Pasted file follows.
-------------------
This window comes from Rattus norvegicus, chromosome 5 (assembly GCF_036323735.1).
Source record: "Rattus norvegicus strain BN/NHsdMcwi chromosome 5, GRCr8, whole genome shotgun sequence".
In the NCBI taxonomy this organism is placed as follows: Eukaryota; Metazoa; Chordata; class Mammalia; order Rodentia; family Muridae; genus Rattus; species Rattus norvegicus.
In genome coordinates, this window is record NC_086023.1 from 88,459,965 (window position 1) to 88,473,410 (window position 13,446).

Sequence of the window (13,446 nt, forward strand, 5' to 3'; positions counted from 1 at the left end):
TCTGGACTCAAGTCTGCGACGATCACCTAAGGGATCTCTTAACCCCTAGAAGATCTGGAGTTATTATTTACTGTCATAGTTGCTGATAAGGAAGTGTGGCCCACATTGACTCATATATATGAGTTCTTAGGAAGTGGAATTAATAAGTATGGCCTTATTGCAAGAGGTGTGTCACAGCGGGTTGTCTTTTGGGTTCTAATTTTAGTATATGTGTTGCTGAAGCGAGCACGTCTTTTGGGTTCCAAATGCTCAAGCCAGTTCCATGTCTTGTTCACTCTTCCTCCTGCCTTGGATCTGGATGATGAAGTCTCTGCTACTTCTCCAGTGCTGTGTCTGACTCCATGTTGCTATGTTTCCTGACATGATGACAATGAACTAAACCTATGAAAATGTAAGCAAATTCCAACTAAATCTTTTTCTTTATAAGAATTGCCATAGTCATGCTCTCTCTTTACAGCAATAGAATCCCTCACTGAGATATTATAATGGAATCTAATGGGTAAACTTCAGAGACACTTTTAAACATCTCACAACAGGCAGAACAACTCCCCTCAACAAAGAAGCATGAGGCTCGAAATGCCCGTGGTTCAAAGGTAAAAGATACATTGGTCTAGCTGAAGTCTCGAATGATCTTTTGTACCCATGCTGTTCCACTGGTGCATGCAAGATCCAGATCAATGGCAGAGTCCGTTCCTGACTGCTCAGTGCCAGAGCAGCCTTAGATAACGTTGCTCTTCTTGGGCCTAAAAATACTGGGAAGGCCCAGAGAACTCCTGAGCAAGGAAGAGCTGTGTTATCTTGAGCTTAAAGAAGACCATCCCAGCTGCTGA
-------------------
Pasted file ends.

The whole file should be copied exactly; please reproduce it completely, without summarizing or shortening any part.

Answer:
This window comes from Rattus norvegicus, chromosome 5 (assembly GCF_036323735.1).
Source record: "Rattus norvegicus strain BN/NHsdMcwi chromosome 5, GRCr8, whole genome shotgun sequence".
In the NCBI taxonomy this organism is placed as follows: Eukaryota; Metazoa; Chordata; class Mammalia; order Rodentia; family Muridae; genus Rattus; species Rattus norvegicus.
In genome coordinates, this window is record NC_086023.1 from 88,459,965 (window position 1) to 88,473,410 (window position 13,446).

Sequence of the window (13,446 nt, forward strand, 5' to 3'; positions counted from 1 at the left end):
TCTGGACTCAAGTCTGCGACGATCACCTAAGGGATCTCTTAACCCCTAGAAGATCTGGAGTTATTATTTACTGTCATAGTTGCTGATAAGGAAGTGTGGCCCACATTGACTCATATATATGAGTTCTTAGGAAGTGGAATTAATAAGTATGGCCTTATTGCAAGAGGTGTGTCACAGCGGGTTGTCTTTTGGGTTCTAATTTTAGTATATGTGTTGCTGAAGCGAGCACGTCTTTTGGGTTCCAAATGCTCAAGCCAGTTCCATGTCTTGTTCACTCTTCCTCCTGCCTTGGATCTGGATGATGAAGTCTCTGCTACTTCTCCAGTGCTGTGTCTGACTCCATGTTGCTATGTTTCCTGACATGATGACAATGAACTAAACCTATGAAAATGTAAGCAAATTCCAACTAAATCTTTTTCTTTATAAGAATTGCCATAGTCATGCTCTCTCTTTACAGCAATAGAATCCCTCACTGAGATATTATAATGGAATCTAATGGGTAAACTTCAGAGACACTTTTAAACATCTCACAACAGGCAGAACAACTCCCCTCAACAAAGAAGCATGAGGCTCGAAATGCCCGTGGTTCAAAGGTAAAAGATACATTGGTCTAGCTGAAGTCTCGAATGATCTTTTGTACCCATGCTGTTCCACTGGTGCATGCAAGATCCAGATCAATGGCAGAGTCCGTTCCTGACTGCTCAGTGCCAGAGCAGCCTTAGATAACGTTGCTCTTCTTGGGCCTAAAAATACTGGGAAGGCCCAGAGAACTCCTGAGCAAGGAAGAGCTGTGTTATCTTGAGCTTAAAGAAGACCATCCCAGCTGCTGA